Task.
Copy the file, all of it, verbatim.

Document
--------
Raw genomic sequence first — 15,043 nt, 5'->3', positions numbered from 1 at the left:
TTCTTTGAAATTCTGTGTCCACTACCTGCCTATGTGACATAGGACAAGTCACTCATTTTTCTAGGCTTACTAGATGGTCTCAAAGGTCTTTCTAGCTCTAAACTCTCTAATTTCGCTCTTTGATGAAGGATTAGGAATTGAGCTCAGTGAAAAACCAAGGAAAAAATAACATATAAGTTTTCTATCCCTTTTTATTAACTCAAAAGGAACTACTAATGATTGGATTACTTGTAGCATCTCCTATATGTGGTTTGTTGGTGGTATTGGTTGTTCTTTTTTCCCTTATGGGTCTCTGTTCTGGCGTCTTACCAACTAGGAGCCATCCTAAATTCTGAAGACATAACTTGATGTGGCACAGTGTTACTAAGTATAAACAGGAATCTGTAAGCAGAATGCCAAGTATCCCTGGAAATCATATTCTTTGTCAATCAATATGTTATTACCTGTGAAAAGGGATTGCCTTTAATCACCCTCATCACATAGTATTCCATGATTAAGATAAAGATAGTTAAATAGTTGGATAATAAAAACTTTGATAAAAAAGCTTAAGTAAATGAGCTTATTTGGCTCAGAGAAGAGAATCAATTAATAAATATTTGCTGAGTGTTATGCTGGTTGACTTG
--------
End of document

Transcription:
Raw genomic sequence first — 15,043 nt, 5'->3', positions numbered from 1 at the left:
TTCTTTGAAATTCTGTGTCCACTACCTGCCTATGTGACATAGGACAAGTCACTCATTTTTCTAGGCTTACTAGATGGTCTCAAAGGTCTTTCTAGCTCTAAACTCTCTAATTTCGCTCTTTGATGAAGGATTAGGAATTGAGCTCAGTGAAAAACCAAGGAAAAAATAACATATAAGTTTTCTATCCCTTTTTATTAACTCAAAAGGAACTACTAATGATTGGATTACTTGTAGCATCTCCTATATGTGGTTTGTTGGTGGTATTGGTTGTTCTTTTTTCCCTTATGGGTCTCTGTTCTGGCGTCTTACCAACTAGGAGCCATCCTAAATTCTGAAGACATAACTTGATGTGGCACAGTGTTACTAAGTATAAACAGGAATCTGTAAGCAGAATGCCAAGTATCCCTGGAAATCATATTCTTTGTCAATCAATATGTTATTACCTGTGAAAAGGGATTGCCTTTAATCACCCTCATCACATAGTATTCCATGATTAAGATAAAGATAGTTAAATAGTTGGATAATAAAAACTTTGATAAAAAAGCTTAAGTAAATGAGCTTATTTGGCTCAGAGAAGAGAATCAATTAATAAATATTTGCTGAGTGTTATGCTGGTTGACTTG